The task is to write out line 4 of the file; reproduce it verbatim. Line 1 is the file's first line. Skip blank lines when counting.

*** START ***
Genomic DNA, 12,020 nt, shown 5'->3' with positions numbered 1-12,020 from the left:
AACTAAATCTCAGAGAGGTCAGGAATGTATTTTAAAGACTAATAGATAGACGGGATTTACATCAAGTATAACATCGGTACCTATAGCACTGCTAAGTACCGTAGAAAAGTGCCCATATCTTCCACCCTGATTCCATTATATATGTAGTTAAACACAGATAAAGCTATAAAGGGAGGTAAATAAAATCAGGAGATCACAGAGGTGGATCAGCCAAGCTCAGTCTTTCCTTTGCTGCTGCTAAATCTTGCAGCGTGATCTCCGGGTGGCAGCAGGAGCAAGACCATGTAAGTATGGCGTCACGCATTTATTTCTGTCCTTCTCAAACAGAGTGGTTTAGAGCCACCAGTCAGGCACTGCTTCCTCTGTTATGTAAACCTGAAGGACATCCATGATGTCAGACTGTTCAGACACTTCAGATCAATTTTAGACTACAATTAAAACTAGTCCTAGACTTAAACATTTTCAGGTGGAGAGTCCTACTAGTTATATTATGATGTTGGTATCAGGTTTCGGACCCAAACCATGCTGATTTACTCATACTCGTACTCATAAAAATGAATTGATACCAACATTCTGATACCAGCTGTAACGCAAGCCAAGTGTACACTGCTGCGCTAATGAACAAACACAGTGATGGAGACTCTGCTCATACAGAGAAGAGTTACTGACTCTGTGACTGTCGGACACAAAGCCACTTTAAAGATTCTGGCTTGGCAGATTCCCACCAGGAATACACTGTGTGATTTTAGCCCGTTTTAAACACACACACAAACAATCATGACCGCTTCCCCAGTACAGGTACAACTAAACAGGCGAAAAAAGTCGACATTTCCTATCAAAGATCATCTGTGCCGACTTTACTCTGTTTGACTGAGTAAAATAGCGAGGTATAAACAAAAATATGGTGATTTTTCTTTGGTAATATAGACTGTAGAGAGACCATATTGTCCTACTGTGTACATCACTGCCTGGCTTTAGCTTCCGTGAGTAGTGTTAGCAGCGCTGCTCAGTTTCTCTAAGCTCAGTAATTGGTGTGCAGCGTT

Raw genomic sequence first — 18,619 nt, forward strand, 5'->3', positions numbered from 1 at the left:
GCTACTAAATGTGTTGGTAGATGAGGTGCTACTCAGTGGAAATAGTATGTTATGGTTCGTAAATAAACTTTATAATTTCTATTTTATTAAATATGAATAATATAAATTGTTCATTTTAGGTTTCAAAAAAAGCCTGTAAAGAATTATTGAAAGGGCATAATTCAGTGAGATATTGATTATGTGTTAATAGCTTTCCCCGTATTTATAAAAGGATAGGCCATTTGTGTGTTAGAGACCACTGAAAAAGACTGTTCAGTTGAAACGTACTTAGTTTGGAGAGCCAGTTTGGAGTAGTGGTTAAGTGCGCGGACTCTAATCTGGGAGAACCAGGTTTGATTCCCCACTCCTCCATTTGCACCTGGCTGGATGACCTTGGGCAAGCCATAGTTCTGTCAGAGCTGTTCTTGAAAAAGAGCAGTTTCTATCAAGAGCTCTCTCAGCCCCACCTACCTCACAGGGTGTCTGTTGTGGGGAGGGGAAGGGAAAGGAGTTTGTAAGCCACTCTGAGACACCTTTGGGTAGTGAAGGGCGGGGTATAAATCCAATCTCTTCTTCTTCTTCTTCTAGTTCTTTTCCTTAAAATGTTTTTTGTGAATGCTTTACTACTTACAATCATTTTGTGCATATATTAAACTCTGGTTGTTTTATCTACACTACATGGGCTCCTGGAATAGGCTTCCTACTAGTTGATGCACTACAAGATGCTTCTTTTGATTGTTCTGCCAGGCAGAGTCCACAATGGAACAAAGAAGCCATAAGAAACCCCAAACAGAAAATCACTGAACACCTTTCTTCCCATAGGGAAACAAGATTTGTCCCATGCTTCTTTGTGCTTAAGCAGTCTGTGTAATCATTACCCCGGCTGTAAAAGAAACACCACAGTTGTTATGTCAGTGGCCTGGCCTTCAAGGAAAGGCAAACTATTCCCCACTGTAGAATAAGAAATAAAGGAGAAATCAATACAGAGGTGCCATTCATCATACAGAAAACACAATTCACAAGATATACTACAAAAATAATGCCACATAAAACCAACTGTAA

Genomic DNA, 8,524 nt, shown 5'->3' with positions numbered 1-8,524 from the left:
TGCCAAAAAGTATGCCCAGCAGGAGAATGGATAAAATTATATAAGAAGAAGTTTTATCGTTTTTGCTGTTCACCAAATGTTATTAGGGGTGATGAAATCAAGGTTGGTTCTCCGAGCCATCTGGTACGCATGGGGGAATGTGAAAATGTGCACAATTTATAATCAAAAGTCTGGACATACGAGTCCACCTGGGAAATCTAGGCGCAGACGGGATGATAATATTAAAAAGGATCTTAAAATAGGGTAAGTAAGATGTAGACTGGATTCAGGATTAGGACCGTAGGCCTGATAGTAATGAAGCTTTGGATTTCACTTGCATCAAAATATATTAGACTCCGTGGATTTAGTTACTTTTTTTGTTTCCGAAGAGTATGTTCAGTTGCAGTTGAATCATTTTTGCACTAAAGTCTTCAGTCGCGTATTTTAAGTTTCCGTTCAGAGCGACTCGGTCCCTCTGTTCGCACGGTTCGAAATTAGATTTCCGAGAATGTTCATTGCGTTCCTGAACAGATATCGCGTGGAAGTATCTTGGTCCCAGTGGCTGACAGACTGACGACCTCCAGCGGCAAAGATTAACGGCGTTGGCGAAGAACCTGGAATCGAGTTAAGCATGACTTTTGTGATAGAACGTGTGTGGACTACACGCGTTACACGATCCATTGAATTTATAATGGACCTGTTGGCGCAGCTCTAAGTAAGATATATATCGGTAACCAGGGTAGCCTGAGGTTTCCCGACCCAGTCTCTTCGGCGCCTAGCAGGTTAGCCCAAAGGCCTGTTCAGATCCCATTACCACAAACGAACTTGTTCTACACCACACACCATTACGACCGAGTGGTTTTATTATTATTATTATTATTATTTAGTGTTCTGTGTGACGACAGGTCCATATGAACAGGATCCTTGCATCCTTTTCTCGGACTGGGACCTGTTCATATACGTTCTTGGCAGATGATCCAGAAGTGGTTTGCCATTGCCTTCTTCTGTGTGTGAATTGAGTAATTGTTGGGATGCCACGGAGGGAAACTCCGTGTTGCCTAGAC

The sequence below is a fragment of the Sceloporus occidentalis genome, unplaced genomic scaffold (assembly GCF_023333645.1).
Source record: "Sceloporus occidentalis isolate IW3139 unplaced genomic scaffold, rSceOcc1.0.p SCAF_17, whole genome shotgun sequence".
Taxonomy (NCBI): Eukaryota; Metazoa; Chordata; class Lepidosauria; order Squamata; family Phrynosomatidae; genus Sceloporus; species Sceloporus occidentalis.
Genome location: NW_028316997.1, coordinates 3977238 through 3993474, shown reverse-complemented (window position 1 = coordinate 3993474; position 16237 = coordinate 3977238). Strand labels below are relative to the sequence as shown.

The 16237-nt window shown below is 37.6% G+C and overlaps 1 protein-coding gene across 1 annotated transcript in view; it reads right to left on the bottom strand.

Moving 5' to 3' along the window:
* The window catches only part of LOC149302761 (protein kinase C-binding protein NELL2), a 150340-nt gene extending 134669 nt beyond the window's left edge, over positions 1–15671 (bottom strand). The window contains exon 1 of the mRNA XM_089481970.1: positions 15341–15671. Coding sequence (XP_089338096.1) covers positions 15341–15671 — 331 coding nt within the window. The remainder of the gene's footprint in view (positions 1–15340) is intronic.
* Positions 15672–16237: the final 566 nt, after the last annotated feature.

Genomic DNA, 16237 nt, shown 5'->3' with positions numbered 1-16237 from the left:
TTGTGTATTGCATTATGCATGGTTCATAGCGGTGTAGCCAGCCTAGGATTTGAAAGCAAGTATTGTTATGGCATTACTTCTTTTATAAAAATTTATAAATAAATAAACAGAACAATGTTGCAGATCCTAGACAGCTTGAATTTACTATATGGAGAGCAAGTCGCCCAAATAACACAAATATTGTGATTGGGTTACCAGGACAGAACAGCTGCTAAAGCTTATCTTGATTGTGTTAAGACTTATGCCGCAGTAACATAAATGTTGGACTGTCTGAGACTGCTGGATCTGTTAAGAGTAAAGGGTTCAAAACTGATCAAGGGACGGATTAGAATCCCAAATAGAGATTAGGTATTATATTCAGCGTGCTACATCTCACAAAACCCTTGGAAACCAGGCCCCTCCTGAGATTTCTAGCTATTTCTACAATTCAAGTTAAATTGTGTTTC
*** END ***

GCTACTAAATGTGTTGGTAGATGAGGTGCTACTCAGTGGAAATAGTATGTTATGGTTCGTAAATAAACTTTATAATTTCTATTTTATTAAATATGAATAATATAAATTGTTCATTTTAGGTTTCAAAAAAAGCCTGTAAAGAATTATTGAAAGGGCATAATTCAGTGAGATATTGATTATGTGTTAATAGCTTTCCCCGTATTTATAAAAGGATAGGCCATTTGTGTGTTAGAGACCACTGAAAAAGACTGTTCAGTTGAAACGTACTTAGTTTGGAGAGCCAGTTTGGAGTAGTGGTTAAGTGCGCGGACTCTAATCTGGGAGAACCAGGTTTGATTCCCCACTCCTCCATTTGCACCTGGCTGGATGACCTTGGGCAAGCCATAGTTCTGTCAGAGCTGTTCTTGAAAAAGAGCAGTTTCTATCAAGAGCTCTCTCAGCCCCACCTACCTCACAGGGTGTCTGTTGTGGGGAGGGGAAGGGAAAGGAGTTTGTAAGCCACTCTGAGACACCTTTGGGTAGTGAAGGGCGGGGTATAAATCCAATCTCTTCTTCTTCTTCTTCTAGTTCTTTTCCTTAAAATGTTTTTTGTGAATGCTTTACTACTTACAATCATTTTGTGCATATATTAAACTCTGGTTGTTTTATCTACACTACATGGGCTCCTGGAATAGGCTTCCTACTAGTTGATGCACTACAAGATGCTTCTTTTGATTGTTCTGCCAGGCAGAGTCCACAATGGAACAAAGAAGCCATAAGAAACCCCAAACAGAAAATCACTGAACACCTTTCTTCCCATAGGGAAACAAGATTTGTCCCATGCTTCTTTGTGCTTAAGCAGTCTGTGTAATCATTACCCCGGCTGTAAAAGAAACACCACAGTTGTTATGTCAGTGGCCTGGCCTTCAAGGAAAGGCAAACTATTCCCCACTGTAGAATAAGAAATAAAGGAGAAATCAATACAGAGGTGCCATTCATCATACAGAAAACACAATTCACAAGATATACTACAAAAATAATGCCACATAAAACCAACTGTAA